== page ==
Toys on offer include a night-vision camera, radar cruise control, a head-up display that warns you if a hapless pedestrian wanders into the road in front of you, full internet browsing and a staggeringly good navigation system that’s hooked up to Google Maps.

There’s a touch pad adjacent to the gear shifter that you can scribble a phone number on with your index finger while the computer works out what you’re drawing, which seems quite unnecessary.

Tick the right option boxes and it’ll also reverse park for you, prevent you from straying out of your lane, side-illuminate crossroads as you travel across them, dim the lights when it knows you’re entering a town and apply full braking if you’re too slow to avoid rear-ending someone.

This is worrying. Sooner than we perhaps predicted, you won’t even need to steer an Audi or touch the throttle – you’ll be completely emasculated, simply along for the ride. The machines will have taken complete control. Can the A7 manage to dispel those fears and deliver some much needed thrills for its driver? Time to press the starter button and find out.

The Audi A7 is available in other markets with front-wheel drive and a range of engines, though in Australia there's simply the choice between 3.0-litre six-cylinder all-wheel-drives that are either fed with petrol or diesel.

The Audi A7 Sportback 3.0 TDI quattro starts from $137,750 and the Audi A7 Sportback 3.0 TFSI quattro from $143,800.

Being a front-wheel drive 201bhp V6, I expected the A7 to be more sprightly that it actually is. It’s terminally boring, feels underpowered, sounds rough when you floor it (something you need to do to get it to move) and kick-down makes the engine shout a lot but doesn’t seem to make it any quicker. Best avoided, then. The 300bhp 3.0 TFSI, thankfully, is an altogether different beast.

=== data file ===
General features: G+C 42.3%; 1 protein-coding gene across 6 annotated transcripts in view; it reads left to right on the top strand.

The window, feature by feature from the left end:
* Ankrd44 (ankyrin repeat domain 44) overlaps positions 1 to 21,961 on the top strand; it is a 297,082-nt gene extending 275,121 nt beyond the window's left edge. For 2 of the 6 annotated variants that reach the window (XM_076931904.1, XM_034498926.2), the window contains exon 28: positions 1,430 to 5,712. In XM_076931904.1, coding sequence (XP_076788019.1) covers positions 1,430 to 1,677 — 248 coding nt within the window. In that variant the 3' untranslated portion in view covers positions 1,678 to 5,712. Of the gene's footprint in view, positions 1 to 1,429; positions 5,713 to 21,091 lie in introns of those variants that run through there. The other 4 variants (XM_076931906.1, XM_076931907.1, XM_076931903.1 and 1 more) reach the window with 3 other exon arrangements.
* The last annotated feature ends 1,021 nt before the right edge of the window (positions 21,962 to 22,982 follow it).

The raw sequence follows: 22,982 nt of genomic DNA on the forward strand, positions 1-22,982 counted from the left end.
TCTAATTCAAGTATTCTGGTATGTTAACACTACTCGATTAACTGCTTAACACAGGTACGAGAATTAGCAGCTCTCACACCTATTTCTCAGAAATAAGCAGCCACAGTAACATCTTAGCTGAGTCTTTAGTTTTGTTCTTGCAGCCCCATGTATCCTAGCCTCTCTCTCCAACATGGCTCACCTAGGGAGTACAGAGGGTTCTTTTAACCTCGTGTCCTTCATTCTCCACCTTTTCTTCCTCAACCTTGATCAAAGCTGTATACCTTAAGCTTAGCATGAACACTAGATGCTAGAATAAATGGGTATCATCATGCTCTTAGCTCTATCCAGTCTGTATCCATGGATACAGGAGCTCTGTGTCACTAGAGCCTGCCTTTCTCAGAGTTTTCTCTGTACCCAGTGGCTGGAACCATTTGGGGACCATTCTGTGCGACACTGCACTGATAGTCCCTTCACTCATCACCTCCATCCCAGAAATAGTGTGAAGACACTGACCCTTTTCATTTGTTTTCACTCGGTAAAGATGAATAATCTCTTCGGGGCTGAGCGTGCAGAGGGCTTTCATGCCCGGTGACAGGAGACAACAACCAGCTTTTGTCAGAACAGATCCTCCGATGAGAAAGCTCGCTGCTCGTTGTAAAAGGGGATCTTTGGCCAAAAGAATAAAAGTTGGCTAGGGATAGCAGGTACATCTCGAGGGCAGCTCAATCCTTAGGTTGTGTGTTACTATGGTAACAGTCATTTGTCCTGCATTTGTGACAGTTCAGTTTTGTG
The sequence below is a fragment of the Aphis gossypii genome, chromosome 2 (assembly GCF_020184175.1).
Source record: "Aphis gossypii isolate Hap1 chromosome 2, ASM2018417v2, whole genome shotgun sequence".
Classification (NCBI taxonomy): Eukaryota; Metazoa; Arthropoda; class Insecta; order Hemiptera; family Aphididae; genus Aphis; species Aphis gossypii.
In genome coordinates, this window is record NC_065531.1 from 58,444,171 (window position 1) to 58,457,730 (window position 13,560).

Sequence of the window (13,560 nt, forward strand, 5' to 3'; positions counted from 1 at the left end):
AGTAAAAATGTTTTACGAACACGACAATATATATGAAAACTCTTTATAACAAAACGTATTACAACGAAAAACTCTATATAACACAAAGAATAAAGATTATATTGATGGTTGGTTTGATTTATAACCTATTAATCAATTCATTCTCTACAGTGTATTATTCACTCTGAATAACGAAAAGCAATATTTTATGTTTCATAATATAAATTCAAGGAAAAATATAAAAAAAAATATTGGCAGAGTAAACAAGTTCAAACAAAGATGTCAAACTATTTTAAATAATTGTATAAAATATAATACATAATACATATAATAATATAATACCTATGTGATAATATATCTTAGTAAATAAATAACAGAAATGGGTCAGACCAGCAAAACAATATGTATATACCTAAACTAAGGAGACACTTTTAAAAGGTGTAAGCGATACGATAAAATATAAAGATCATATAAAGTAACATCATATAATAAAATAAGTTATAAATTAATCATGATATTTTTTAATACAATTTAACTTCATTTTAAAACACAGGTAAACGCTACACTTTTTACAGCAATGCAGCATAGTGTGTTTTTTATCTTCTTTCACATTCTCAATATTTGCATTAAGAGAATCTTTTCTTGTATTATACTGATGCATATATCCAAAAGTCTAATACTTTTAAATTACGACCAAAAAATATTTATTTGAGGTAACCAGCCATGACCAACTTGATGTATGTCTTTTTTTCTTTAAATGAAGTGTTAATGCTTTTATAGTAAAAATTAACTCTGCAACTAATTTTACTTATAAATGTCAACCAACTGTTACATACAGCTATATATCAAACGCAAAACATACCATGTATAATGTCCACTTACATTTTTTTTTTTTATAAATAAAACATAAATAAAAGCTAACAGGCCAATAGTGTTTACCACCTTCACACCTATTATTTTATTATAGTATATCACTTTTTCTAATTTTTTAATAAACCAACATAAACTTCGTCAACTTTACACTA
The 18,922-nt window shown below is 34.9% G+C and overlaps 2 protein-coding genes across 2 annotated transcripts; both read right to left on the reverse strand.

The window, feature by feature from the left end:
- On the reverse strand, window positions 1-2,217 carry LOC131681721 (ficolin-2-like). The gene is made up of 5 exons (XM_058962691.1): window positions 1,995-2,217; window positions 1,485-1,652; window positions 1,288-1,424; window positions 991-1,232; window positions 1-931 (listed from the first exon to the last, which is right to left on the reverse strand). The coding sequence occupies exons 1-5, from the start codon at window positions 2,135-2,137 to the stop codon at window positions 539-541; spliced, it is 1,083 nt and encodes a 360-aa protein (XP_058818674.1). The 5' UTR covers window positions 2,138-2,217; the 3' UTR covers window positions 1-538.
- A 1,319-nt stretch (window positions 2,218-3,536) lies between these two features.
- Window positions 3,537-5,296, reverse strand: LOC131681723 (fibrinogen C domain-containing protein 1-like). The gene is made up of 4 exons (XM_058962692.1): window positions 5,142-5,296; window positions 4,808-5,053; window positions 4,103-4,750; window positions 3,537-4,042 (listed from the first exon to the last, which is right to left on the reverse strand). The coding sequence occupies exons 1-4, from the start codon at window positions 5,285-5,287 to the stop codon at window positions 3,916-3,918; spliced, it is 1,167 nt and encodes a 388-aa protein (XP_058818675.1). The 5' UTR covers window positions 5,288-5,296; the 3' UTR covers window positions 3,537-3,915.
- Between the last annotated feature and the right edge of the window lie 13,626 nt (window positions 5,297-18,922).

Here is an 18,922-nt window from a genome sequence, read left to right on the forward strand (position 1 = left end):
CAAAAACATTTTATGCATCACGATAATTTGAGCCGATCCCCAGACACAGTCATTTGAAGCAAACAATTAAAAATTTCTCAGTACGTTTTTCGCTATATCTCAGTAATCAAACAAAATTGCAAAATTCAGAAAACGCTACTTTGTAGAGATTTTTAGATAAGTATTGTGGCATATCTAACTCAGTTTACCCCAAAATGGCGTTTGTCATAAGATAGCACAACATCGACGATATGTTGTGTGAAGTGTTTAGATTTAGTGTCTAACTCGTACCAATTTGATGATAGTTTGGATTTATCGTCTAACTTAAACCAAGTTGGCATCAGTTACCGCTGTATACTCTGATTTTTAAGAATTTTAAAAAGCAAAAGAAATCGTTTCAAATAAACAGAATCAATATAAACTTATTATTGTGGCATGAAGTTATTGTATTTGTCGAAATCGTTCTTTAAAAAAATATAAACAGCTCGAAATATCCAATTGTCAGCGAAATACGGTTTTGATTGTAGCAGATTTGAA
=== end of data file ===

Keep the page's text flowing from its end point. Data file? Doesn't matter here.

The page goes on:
Only available with quattro four-wheel drive and Audi’s excellent seven-speed, dual-clutch transmission, the supercharged petrol V6 immediately feels sporting, delivering the kind of hit promised by its sleek, masculine exterior. The V6 sounds gruff though still highly refined and the supercharger whine that blights so many cars is conspicuous only by its absence.

Floor the throttle, take control with the steering wheel shift paddles and this thing guns down the road like a teenager on a promise.

Go for the diesel, and you'll find a smooth performer that is still decently quick and while slower than the petrol A7 offers superior fuel economy (6.0 v 8.2L/100km).

Grip, predictably, is monumental and cornering is flat and true, inspiring massive levels of confidence from driver and passenger alike. Select the Sport setting on the Drive-Select system and the ride becomes firmer.

Never truly harsh but probably a bit tiring for long trips and the steering feels a bit too light when pressing on, but in all honesty it provides all the performance most potential A7 owners will ever require. And, if you fancy the looks but want a properly mental experience, there’s bound to be an RS7 appearing sometime soon. Now that really would be an awesome piece of kit.

For all its technical wizardry and inherent levels of safety, somewhere along the line Audi is forgetting to involve the driver with the A7. Which is a pity.

The Audi A7 Sportback is still an accomplished car, though. Brilliantly engineered, and beautifully designed inside and out, it is a strong rival for the car that started this trend - the Mercedes-Benz CLS.